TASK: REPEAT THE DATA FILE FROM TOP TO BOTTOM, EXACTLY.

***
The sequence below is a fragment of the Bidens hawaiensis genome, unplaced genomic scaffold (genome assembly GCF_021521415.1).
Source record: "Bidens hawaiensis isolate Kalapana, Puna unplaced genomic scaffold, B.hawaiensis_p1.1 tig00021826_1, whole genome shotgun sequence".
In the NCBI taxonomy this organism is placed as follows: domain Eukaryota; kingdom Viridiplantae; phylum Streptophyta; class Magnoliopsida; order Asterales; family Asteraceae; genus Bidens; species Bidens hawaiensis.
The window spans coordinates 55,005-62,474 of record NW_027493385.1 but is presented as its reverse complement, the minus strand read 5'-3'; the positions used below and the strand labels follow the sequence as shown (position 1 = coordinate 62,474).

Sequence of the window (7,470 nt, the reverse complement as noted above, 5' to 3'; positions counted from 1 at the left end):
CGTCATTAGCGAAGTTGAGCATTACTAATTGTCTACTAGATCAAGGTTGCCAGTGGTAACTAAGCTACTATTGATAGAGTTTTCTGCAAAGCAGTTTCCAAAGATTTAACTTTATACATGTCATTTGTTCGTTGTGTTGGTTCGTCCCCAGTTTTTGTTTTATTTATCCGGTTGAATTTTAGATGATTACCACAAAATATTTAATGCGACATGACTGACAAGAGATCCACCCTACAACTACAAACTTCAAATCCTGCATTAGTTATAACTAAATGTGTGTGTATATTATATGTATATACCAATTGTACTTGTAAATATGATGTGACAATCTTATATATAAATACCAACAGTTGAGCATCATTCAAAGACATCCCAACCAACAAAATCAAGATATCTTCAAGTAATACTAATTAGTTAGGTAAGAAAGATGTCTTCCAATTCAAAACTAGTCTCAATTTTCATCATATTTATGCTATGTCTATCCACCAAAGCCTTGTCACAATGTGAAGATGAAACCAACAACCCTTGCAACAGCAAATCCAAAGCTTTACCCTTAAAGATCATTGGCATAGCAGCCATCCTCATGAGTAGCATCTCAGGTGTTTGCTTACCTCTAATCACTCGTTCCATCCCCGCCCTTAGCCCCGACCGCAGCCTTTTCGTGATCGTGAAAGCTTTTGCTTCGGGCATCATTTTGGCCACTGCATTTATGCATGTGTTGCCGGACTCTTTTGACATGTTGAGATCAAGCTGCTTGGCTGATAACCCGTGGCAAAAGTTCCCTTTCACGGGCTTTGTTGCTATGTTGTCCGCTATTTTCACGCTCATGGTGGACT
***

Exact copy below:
The sequence below is a fragment of the Bidens hawaiensis genome, unplaced genomic scaffold (genome assembly GCF_021521415.1).
Source record: "Bidens hawaiensis isolate Kalapana, Puna unplaced genomic scaffold, B.hawaiensis_p1.1 tig00021826_1, whole genome shotgun sequence".
In the NCBI taxonomy this organism is placed as follows: domain Eukaryota; kingdom Viridiplantae; phylum Streptophyta; class Magnoliopsida; order Asterales; family Asteraceae; genus Bidens; species Bidens hawaiensis.
The window spans coordinates 55,005-62,474 of record NW_027493385.1 but is presented as its reverse complement, the minus strand read 5'-3'; the positions used below and the strand labels follow the sequence as shown (position 1 = coordinate 62,474).

Sequence of the window (7,470 nt, the reverse complement as noted above, 5' to 3'; positions counted from 1 at the left end):
CGTCATTAGCGAAGTTGAGCATTACTAATTGTCTACTAGATCAAGGTTGCCAGTGGTAACTAAGCTACTATTGATAGAGTTTTCTGCAAAGCAGTTTCCAAAGATTTAACTTTATACATGTCATTTGTTCGTTGTGTTGGTTCGTCCCCAGTTTTTGTTTTATTTATCCGGTTGAATTTTAGATGATTACCACAAAATATTTAATGCGACATGACTGACAAGAGATCCACCCTACAACTACAAACTTCAAATCCTGCATTAGTTATAACTAAATGTGTGTGTATATTATATGTATATACCAATTGTACTTGTAAATATGATGTGACAATCTTATATATAAATACCAACAGTTGAGCATCATTCAAAGACATCCCAACCAACAAAATCAAGATATCTTCAAGTAATACTAATTAGTTAGGTAAGAAAGATGTCTTCCAATTCAAAACTAGTCTCAATTTTCATCATATTTATGCTATGTCTATCCACCAAAGCCTTGTCACAATGTGAAGATGAAACCAACAACCCTTGCAACAGCAAATCCAAAGCTTTACCCTTAAAGATCATTGGCATAGCAGCCATCCTCATGAGTAGCATCTCAGGTGTTTGCTTACCTCTAATCACTCGTTCCATCCCCGCCCTTAGCCCCGACCGCAGCCTTTTCGTGATCGTGAAAGCTTTTGCTTCGGGCATCATTTTGGCCACTGCATTTATGCATGTGTTGCCGGACTCTTTTGACATGTTGAGATCAAGCTGCTTGGCTGATAACCCGTGGCAAAAGTTCCCTTTCACGGGCTTTGTTGCTATGTTGTCCGCTATTTTCACGCTCATGGTGGACT